Any time we’re looking at a type that describes what can be written or sent to it, we’re looking at something that’s covariant.
That is, a
Sink<int> can be reinterpreted as a
We’re free to insist we only write more specific things to it.
Any time we have a type describing what can be read from something, we’re looking at something that’s contravariant.
Source<int> can be reinterpreted as a
We’re free to relax our expectations about what we’ll read from it.
But this is where mutation has something big to say, because a mutable variable is essentially both a sink and a source!
This means that any time you have something mutable, like
RefCell<int> that we can read and write to, we can no longer legally reinterpret this as a
RefCell<num> or a
How do we interact with variance?
There are two general modes of interaction with variance: use-site variance, and declaration-site variance.
Source are good examples of where declaration-site variance is useful.
It’s simple, and it does the job.
We’re able to say that the type constructor itself has particular variance on each parameter, just like we can with the function type.
But use-site variance is more flexible.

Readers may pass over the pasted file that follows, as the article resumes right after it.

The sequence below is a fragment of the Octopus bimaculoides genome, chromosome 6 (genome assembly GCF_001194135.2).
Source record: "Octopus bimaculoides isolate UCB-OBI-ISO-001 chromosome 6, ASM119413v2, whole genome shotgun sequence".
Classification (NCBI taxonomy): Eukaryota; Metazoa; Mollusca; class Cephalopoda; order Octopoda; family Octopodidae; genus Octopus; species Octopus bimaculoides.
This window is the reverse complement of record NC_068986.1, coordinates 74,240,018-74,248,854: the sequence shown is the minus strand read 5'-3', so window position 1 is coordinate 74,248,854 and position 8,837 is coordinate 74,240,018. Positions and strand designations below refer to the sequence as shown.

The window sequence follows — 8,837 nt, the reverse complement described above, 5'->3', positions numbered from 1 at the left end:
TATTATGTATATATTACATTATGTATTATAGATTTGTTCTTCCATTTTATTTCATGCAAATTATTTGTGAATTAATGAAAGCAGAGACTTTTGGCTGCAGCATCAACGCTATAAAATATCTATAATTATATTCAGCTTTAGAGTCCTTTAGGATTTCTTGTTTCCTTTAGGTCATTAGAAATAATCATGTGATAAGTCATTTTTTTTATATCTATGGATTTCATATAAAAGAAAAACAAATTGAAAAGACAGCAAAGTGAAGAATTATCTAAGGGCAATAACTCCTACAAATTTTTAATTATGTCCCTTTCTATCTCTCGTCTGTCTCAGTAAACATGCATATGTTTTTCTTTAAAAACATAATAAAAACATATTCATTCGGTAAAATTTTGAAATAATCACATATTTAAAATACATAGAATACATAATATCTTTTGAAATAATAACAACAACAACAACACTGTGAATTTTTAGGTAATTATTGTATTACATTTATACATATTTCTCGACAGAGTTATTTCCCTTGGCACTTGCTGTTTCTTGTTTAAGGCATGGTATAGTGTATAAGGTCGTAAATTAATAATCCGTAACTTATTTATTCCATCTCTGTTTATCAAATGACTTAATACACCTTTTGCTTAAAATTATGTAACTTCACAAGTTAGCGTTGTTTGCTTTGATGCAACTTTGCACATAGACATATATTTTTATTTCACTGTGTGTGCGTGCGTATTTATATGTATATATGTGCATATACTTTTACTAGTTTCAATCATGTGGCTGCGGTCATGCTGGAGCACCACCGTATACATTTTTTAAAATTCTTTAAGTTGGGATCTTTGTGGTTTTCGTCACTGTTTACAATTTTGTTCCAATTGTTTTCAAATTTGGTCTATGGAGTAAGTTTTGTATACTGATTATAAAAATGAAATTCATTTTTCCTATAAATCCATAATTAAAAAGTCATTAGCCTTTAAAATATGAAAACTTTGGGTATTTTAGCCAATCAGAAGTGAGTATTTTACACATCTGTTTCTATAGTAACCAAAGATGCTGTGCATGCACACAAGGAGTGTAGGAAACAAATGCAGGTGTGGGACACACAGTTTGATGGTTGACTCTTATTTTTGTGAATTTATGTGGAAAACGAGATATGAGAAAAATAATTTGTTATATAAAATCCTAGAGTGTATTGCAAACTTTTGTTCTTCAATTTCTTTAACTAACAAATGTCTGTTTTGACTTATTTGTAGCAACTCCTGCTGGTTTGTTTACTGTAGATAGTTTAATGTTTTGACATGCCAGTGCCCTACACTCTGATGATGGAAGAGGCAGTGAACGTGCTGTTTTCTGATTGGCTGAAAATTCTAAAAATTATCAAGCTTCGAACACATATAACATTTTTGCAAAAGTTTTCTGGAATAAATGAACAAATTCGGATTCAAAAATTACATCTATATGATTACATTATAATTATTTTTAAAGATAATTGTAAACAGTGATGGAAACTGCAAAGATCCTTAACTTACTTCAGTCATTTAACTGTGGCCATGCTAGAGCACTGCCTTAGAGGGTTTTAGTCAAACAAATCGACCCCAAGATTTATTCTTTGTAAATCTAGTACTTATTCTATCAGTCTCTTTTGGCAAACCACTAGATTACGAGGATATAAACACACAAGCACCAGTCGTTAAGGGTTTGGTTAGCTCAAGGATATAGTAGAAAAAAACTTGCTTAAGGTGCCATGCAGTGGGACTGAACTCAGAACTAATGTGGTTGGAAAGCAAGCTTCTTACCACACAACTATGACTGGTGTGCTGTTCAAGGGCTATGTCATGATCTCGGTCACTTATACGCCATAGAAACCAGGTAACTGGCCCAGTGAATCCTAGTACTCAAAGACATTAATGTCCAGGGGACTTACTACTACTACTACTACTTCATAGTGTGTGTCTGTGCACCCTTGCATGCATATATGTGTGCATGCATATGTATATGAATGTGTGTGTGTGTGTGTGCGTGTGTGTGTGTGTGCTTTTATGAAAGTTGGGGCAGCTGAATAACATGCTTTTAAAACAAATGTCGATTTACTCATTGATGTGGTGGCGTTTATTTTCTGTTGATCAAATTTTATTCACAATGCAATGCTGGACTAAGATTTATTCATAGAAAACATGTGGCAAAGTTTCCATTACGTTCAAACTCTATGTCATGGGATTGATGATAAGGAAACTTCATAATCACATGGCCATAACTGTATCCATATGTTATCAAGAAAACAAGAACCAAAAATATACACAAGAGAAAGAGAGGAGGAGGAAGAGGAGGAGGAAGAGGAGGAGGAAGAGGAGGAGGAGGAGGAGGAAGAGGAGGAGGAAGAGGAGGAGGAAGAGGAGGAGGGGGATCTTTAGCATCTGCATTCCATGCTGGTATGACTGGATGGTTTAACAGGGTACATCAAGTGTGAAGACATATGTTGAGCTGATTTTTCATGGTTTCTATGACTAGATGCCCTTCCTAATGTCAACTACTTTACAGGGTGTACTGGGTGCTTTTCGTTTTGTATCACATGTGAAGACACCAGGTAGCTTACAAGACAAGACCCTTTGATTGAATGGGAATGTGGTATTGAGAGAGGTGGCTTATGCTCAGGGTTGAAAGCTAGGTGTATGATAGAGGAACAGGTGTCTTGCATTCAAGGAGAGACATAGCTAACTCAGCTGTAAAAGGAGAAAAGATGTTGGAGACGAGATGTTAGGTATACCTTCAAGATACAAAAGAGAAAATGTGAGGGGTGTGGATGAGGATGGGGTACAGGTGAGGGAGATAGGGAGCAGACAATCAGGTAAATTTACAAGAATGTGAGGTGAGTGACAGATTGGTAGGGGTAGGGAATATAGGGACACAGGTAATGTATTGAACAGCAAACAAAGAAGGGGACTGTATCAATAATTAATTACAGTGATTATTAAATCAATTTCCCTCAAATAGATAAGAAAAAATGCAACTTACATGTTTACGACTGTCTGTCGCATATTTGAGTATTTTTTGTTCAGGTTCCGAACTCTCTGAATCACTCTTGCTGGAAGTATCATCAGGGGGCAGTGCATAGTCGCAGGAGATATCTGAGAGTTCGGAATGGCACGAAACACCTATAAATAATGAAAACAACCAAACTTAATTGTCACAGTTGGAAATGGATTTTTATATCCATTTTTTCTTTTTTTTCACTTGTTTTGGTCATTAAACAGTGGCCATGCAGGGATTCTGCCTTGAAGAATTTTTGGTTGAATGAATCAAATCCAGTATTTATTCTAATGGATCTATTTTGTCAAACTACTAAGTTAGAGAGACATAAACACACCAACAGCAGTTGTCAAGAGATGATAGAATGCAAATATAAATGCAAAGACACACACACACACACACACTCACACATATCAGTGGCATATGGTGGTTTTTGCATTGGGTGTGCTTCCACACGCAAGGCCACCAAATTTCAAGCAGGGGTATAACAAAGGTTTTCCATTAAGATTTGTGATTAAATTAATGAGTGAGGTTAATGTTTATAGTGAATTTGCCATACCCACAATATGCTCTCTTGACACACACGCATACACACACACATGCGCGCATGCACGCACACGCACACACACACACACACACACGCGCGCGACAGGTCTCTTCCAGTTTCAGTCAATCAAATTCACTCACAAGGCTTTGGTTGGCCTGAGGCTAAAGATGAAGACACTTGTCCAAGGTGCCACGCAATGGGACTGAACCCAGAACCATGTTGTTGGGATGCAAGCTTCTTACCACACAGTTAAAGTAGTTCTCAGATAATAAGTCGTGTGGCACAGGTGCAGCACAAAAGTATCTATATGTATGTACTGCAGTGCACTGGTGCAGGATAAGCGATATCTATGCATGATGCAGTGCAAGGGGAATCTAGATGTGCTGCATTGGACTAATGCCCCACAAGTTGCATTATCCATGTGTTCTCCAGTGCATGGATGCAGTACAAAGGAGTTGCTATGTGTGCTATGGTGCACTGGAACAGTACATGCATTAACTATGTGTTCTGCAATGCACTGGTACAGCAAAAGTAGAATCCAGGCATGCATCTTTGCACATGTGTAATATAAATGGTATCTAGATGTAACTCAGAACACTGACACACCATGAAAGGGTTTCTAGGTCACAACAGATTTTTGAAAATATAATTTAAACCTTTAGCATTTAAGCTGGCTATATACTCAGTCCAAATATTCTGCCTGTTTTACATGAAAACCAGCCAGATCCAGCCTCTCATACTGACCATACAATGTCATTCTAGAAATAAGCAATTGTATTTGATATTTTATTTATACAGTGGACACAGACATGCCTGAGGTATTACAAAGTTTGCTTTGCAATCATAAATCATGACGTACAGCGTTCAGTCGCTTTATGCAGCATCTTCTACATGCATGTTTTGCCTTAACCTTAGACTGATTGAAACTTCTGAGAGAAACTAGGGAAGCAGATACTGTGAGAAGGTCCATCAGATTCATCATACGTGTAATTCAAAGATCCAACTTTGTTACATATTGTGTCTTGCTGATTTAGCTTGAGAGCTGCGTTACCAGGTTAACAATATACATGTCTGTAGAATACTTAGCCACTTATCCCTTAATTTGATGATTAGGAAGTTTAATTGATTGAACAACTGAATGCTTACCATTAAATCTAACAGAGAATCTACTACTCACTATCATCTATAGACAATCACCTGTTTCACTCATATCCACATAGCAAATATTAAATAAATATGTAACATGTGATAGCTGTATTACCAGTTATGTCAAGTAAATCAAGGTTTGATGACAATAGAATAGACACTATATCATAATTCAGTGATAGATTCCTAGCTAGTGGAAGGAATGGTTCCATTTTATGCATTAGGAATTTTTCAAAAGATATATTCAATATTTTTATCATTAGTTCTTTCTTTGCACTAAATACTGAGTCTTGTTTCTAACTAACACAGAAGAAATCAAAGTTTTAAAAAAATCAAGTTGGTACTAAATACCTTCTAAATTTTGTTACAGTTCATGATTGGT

It allows local code to make promises about how a type will be used that aren’t guaranteed of just any old use of that type.
The classic example here is dealing with array copying.
Arrays are invariant, so a copy from
Array<T> could only ever do so to arrays of exactly
But clearly this function is only reading from its input and writing to its output, so it could be covariant and contravariant respectively.
With use-site annotations, we can have an invariant
Array type, but have a
copy function that will happily read from a
Array<nat> and write to an
Array<num>, permitting variance where it is locally acceptable.
The notation for describing variance, uh, varies.
Java uses the rather irritating
Array<? extends Type> for “covariant
Array<? super Type> for “contravariant
Scala and friends use
C# and friends use